With Spirit

“…Everything is possible for him who believes.” – Mark 9:23-24

The person who has a certain great truth in his mind can never be defeated by anything and will ultimately win victories, though he may have to go through deep waters now and then. That great truth is the belief – the obsessive belief – that God is always with us. When you believe this, you are not alone, never, under any circumstances. When you live with this belief, you are never rejected, you are never forsaken, you never walk by yourself. God is with you – this is the greatest source of strength a human being can have.

Positive Living Day by Day, P. 344
Norman Vincent Peale

In my pre-God days, I used to feel so alone. Since coming to believe, I have taken much comfort in knowing that God is with me always. It truly is a strength that when human beings may not be available or I feel disappointed with them, that I can always count on Spirit to be with me, to love me, to provide wisdom and guidance. Likewise, when I am exuding happiness, bursting with excitement, I can consciously be with God and feel even more positive. No matter the circumstance, God is with me, in me, running through me. God is my Source.

It can still be easy to get lost in this physical world and forget who I truly am and what power I have been imbued with. When I remember that I am first and foremost a spiritual being (having a human experience) and, my Source, I cannot feel alone – I feel inspired!

About Gratitude

When I was a devout atheist, I felt there was no one to be thankful to. That changed as soon as I came to believe in a power greater than myself. I’m grateful for that, for walking into the rooms of a 12 Step program, which led me to the most important thing in my life: God, as I understand God.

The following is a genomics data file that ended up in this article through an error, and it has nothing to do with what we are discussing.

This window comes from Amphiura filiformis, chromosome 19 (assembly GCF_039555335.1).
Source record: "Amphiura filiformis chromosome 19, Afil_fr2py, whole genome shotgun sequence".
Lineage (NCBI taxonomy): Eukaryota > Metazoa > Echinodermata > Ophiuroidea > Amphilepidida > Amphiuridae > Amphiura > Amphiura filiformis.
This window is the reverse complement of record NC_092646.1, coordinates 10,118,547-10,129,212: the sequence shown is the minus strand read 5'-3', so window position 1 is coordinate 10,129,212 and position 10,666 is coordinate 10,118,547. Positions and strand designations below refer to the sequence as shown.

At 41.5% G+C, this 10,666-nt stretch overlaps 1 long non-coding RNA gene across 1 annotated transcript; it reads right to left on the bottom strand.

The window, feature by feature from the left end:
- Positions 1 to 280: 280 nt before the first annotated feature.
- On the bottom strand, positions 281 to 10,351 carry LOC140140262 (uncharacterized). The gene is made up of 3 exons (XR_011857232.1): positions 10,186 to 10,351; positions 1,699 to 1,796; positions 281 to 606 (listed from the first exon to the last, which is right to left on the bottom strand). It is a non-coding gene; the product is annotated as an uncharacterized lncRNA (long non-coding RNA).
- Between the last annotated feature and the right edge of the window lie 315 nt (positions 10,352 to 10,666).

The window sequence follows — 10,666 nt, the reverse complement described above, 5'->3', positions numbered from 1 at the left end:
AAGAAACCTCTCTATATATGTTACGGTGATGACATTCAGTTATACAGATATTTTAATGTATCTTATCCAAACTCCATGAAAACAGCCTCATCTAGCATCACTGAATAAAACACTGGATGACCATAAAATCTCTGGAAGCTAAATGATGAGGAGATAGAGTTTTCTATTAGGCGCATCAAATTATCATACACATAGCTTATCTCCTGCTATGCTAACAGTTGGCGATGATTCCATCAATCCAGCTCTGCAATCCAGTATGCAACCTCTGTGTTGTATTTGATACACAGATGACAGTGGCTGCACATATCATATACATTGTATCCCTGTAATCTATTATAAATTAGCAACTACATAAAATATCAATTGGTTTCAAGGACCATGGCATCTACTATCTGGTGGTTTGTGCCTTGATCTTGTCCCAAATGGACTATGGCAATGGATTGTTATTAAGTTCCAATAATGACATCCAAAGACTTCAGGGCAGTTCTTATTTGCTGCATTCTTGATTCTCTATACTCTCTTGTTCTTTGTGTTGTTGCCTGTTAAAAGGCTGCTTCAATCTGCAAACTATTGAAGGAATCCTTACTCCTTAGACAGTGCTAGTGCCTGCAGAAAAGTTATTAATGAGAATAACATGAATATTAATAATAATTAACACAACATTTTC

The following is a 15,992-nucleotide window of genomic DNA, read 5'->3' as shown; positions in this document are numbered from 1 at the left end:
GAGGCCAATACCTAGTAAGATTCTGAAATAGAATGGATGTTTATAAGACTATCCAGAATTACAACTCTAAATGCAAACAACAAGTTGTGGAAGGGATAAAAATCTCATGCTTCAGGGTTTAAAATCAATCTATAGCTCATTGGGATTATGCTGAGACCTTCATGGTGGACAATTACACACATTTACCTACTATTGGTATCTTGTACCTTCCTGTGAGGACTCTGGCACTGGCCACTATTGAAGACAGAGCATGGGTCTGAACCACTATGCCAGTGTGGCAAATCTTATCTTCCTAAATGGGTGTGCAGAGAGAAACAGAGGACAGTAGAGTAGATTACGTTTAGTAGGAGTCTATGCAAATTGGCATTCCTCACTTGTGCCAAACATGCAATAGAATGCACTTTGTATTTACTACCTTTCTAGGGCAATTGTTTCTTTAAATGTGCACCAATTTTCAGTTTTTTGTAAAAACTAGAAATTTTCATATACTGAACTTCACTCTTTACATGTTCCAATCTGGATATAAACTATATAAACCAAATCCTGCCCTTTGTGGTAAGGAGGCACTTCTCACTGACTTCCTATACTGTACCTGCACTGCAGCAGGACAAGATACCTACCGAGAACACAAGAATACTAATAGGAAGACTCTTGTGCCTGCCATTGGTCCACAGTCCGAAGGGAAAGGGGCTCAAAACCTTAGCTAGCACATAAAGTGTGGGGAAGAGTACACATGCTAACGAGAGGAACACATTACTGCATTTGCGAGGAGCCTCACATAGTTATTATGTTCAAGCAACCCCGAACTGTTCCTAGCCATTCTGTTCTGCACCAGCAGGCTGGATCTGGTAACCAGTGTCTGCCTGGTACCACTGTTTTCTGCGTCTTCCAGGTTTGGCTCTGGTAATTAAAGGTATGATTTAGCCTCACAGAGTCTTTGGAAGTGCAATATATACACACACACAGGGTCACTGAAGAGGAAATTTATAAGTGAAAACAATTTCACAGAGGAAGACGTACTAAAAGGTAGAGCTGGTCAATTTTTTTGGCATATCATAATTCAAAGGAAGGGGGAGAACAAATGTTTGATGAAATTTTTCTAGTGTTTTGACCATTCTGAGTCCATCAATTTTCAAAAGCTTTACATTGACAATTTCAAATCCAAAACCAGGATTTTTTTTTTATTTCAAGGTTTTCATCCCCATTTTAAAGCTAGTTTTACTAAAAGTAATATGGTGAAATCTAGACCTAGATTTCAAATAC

This week is one that I particularly pause to give thought to gratitude.

So it was no surprise (at least not to me, the facilitator 🙂 ) that at last night’s meeting of the Gilbert Spirituality Meetup group, the topic was Gratitude. The shared stories were “inspirational” as one member put it. Yes, indeed.

When a father can get down on his knees after his son has died and the first words out of his mouth are “I am grateful…for the time You gave me with my child” that is inspiring. Recalling that this man, in his darkest hour, offered thanks to God and not venom, will get me back on track when I’m feeling less than grateful because of some minor occurrence that threw me into a tizzy.

Another member made a point of saying that even if you do have negative thoughts but have a semblance of gratitude, your energy vibrates at a higher frequency. That will get the spiral headed upward towards positivity.

I was reminded that every moment is a moment in which I can choose to be grateful. Every moment is unique, will not be repeated ever again, and hence is a sole/soul(!) opportunity to be seized and savored. The expression “Wake up and smell the roses” came to mind.